Nova Scotia

Trek to raise funds for N.S. conservation

A new Nova Scotia-based program will be taking adventurers to exotic wilderness areas across the globe in a bid to raise funds for protected areas in the province's backyard.

A new Nova Scotia-based program will be taking adventurers to exotic wilderness areas across the globe in a bid to raise funds for protected areas in the province's backyard.

The Nova Scotia Nature Trust initiative is aimed at connecting outdoor enthusiasts with the province's wilderness by showing them already protected parks around the world, said Bonnie Sutherland, executive director of the trust.

"There are people who love the outdoors and love exploring, but they haven't necessarily made that connection to why we need to protect nature in our own backyard," said Sutherland.

The inaugural Expedition for the Earth, slated for next February, will take participants through the volcanoes, mountains and glaciers of the Torre del Paine National Park in Patagonia, Chile. The park is a protected biosphere reserve on the southern tip of South America.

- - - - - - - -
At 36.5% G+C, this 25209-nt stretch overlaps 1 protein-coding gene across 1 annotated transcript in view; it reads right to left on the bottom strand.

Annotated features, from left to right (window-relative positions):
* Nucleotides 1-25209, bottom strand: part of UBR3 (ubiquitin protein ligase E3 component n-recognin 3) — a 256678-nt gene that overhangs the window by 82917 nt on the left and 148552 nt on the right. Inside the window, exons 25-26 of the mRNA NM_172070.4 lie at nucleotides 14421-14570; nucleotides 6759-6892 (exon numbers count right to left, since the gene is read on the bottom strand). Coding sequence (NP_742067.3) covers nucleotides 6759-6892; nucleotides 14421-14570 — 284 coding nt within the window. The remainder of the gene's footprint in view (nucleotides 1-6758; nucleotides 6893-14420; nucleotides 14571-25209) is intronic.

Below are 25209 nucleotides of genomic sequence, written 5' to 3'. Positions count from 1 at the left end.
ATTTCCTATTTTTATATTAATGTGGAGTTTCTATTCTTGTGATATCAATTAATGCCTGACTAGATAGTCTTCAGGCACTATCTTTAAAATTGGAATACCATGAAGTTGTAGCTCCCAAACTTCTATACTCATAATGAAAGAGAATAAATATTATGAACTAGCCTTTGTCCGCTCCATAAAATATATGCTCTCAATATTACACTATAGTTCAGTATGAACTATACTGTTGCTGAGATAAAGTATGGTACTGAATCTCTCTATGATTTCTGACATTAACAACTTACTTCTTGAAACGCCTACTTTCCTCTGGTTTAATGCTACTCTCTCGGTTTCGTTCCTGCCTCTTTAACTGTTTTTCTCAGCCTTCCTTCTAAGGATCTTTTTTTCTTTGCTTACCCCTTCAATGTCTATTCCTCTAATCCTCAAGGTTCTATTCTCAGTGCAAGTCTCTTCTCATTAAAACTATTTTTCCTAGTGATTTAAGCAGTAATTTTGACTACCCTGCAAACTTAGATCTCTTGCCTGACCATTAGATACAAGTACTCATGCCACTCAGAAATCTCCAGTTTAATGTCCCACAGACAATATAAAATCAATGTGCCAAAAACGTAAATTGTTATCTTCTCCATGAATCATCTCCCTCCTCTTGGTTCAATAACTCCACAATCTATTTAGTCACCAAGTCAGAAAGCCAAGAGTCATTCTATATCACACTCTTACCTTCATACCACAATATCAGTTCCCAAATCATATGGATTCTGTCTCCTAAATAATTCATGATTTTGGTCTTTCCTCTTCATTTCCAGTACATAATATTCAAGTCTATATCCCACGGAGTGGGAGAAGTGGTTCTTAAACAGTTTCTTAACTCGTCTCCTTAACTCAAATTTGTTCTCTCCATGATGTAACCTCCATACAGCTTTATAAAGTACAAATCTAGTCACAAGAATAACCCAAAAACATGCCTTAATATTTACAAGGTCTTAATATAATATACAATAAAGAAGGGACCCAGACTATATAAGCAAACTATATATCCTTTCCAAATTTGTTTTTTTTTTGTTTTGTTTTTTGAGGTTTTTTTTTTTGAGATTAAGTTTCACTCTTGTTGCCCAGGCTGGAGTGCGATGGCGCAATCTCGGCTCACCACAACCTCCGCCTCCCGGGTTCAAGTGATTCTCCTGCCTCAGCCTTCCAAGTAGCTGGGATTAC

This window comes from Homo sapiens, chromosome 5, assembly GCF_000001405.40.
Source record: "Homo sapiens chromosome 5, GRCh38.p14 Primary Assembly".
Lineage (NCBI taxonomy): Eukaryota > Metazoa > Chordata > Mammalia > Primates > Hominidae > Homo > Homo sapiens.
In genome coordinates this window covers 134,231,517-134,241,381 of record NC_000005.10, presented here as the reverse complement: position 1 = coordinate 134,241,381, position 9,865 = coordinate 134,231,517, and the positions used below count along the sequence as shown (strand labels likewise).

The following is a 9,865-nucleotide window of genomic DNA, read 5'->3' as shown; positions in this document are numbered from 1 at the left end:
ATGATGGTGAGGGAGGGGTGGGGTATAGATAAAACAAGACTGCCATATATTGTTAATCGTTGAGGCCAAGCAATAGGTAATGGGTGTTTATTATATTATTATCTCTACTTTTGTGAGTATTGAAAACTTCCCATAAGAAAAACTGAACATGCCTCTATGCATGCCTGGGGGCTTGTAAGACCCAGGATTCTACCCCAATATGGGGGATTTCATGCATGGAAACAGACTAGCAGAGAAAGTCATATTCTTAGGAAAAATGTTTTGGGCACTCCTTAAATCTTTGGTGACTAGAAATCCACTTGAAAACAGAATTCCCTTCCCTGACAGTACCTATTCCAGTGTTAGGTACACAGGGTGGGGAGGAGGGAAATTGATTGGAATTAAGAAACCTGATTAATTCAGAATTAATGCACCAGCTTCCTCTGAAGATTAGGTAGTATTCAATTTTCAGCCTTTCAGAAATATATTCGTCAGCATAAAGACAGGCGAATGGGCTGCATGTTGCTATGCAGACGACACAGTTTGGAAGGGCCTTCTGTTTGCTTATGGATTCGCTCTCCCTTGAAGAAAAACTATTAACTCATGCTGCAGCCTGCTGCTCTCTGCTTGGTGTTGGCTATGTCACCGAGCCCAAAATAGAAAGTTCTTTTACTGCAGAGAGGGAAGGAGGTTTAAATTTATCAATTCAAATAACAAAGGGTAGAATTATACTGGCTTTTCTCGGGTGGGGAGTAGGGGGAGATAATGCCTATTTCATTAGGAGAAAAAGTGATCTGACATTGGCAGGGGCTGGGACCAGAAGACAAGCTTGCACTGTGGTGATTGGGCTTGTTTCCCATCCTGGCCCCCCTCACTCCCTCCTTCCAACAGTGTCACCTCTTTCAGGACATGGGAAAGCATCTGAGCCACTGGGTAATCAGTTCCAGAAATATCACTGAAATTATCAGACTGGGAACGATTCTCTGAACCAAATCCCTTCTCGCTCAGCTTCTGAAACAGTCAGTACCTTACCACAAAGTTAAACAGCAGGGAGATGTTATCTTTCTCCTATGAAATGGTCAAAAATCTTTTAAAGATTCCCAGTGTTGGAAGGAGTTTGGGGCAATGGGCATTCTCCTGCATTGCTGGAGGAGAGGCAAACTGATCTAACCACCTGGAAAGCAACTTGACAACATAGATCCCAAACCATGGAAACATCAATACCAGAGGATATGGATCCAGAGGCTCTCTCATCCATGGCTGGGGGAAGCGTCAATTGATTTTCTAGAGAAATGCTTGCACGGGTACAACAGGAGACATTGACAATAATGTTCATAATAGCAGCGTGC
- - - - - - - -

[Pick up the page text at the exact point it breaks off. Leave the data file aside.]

Each participant will pay $2,750 to cover their accommodations, food and guides in Chile. But they also must raise another $2,500 for the Nature Trust, which is dedicated to conserving the province's ecologically significant lands.

The idea of charitable treks isn't new, but the trust wanted to expand on the idea, said Sutherland.

"The idea of making these educational kind of expeditions is not just to go to exciting tourist destinations but to places that are protected areas themselves and tell a story about how government, local people and landowners get together to protect places that are special," said Sutherland.

Goal is to raise $50,000

Berg Adventures International will be leading the expedition. Wally Berg, the company's founder, said he's been involved in other charitable treks.

In 2006, his company led the way as volunteers and members of the Feed Nova Scotia food bank climbed Mount Kilimanjaro in Tanzania, raising about $56,600.

Berg has extensively mapped Patagonia and said the adventurers headed to the region next year will come back with newfound devotion to protect wilderness in their home province.

"Patagonia … stirs in me a lot of passion for proper use of public lands as well as our collective use of private lands," said Berg.

"It broadens our horizons and opens our eyes."

The Nature Trust's goal is to raise $50,000. Sutherland said having access to money that is not tied to any particular initiative is important when dealing with land conservation.

"When land changes hand, we sometimes have a really narrow window of opportunity to save something. So it's really exciting for us to have a source of this kind of funds that will come in without a lot of strings attached."

Sutherland said about four people from the ages of 30 to 65 have already signed up for next year's expedition to Chile. The trust is hoping to sign up another 10 people, but the trip can accommodate up to 30.